Ex. 1 at 25.

The letter written by Dr. Rihn is virtually identical to that written by the doctor in Scientific Therapy And Advanced Treatmentv. Texas Workers’ Compensation Commission & Northside Independent School District, SOAH Docket No. 453-01-1958.M5 (Sept. 19, 2001). As noted by ALJ Earl Corbitt, “The mere prescribing of a substance by a medical doctor, without more, is not sufficient evidence to require a finding that the substance is medically necessary. . . .[H]is conclusory statement is insufficient to demonstrate the effectiveness of the prescribed nutritional supplements.” Id. at 5. After Travelers questioned the medical necessity of the G/C 1000 and the MSM, Petitioner was obligated to show the efficacy of the G/C 1000 and the MSM for the purpose prescribed, which it has not done.

Therefore, the ALJ concludes that STAT has not met its burden of proving that the G/C 1000 and the MSM were medically necessary for the treatment of the claimant’s compensable injury within the meaning of Tex. Lab. Code Ann. §408.021.

IV. Findings of Fact

  1. The Petitioner, Scientific Therapy and Advanced Treatment (STAT), provided $510.00 worth of Glucosamine Hydrochloride and Chondroitin Sulfate (G/C 1000) and Methyl Sulfonyl Methane (MSM) to the workers’ compensation claimant.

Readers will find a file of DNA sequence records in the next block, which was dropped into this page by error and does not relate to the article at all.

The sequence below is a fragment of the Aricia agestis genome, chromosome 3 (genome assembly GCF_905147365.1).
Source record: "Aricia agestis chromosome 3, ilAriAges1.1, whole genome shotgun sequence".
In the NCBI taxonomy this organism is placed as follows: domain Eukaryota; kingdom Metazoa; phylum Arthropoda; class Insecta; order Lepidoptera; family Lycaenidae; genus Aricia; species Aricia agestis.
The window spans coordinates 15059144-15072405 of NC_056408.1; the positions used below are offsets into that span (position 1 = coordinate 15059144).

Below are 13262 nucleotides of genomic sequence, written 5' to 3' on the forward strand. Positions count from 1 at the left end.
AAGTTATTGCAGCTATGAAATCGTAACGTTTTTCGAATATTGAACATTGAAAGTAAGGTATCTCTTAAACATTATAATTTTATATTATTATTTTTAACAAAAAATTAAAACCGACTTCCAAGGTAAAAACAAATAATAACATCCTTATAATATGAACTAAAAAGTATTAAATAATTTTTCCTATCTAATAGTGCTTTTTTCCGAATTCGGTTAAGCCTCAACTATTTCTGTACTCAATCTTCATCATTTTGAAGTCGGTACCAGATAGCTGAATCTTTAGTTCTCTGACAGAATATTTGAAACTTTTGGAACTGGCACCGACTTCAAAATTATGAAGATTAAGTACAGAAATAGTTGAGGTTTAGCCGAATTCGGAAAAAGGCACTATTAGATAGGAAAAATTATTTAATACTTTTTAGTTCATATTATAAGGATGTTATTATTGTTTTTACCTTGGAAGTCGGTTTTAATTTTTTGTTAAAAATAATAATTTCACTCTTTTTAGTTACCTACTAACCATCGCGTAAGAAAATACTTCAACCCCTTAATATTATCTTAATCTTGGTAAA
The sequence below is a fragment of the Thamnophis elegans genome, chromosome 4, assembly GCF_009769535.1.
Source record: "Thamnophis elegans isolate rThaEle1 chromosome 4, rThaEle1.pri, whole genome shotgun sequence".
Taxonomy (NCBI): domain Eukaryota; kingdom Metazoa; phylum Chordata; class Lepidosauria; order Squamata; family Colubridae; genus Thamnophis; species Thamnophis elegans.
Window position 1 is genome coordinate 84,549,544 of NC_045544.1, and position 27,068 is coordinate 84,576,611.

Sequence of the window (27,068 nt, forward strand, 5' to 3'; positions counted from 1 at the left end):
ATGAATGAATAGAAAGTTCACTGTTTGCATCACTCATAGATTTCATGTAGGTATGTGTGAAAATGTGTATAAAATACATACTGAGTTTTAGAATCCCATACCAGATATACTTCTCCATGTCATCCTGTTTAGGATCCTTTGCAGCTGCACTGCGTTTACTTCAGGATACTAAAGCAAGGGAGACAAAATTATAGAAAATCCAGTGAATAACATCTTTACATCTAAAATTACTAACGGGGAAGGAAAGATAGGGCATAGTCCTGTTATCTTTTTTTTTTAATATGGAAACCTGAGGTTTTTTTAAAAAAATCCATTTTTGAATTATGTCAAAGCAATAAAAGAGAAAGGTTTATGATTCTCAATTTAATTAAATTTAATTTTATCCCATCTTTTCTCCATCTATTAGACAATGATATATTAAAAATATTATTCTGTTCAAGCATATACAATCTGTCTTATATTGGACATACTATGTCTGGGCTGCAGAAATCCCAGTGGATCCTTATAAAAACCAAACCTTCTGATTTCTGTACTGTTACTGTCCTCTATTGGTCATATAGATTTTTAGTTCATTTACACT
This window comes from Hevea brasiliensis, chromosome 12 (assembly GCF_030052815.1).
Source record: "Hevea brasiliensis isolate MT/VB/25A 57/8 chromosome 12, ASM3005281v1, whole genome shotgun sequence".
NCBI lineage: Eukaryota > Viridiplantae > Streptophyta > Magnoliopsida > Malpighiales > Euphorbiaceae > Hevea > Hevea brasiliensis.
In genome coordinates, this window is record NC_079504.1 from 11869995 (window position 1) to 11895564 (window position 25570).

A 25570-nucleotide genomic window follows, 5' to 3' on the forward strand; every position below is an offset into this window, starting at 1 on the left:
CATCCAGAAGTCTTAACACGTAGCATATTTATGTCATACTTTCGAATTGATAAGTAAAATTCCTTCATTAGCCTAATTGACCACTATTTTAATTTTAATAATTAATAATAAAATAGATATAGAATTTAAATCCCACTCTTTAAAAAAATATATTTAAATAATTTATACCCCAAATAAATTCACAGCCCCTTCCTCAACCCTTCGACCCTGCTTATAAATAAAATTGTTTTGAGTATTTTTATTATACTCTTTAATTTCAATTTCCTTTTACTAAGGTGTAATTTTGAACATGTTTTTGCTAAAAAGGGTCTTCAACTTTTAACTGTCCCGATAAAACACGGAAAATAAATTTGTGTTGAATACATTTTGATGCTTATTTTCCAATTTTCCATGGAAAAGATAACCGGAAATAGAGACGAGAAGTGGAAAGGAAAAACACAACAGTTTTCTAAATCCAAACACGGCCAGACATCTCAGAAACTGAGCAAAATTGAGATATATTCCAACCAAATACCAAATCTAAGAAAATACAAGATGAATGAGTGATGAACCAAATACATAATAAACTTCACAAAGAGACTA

2. STAT provided the G/C 1000 and MSM on several dates from March 18, 2000, through July 18, 2000.
  3. The claimant’s treating doctor, Michael Rihn, D.C., prescribed the G/C 1000 and MSM.
  4. STAT requested reimbursement from Travelers Indemnity Company of Connecticut (Travelers).
  5. Travelers denied reimbursement with the explanation: “U - These services are not reimbursable under [the] Texas Workers Compensation Program.”
  6. STAT filed a Request for Medical Dispute Resolution with the Texas Workers’ Compensation Commission (the Commission).
  7. The Commission’s Medical Review Division (MRD) issued its decision, denying STAT’s request, on March 29, 2001.
  8. STAT filed a timely request for a hearing before the State Office of Administrative Hearings (SOAH).
  9. Notice of the hearing was issued May 17, 2001.
  10. The notice contained a statement of the time, place, and nature of the hearing; a statement of the legal authority and jurisdiction under which the hearing was to be held; a reference to the particular sections of the statutes and rules involved; and a short, plain statement of the matters asserted.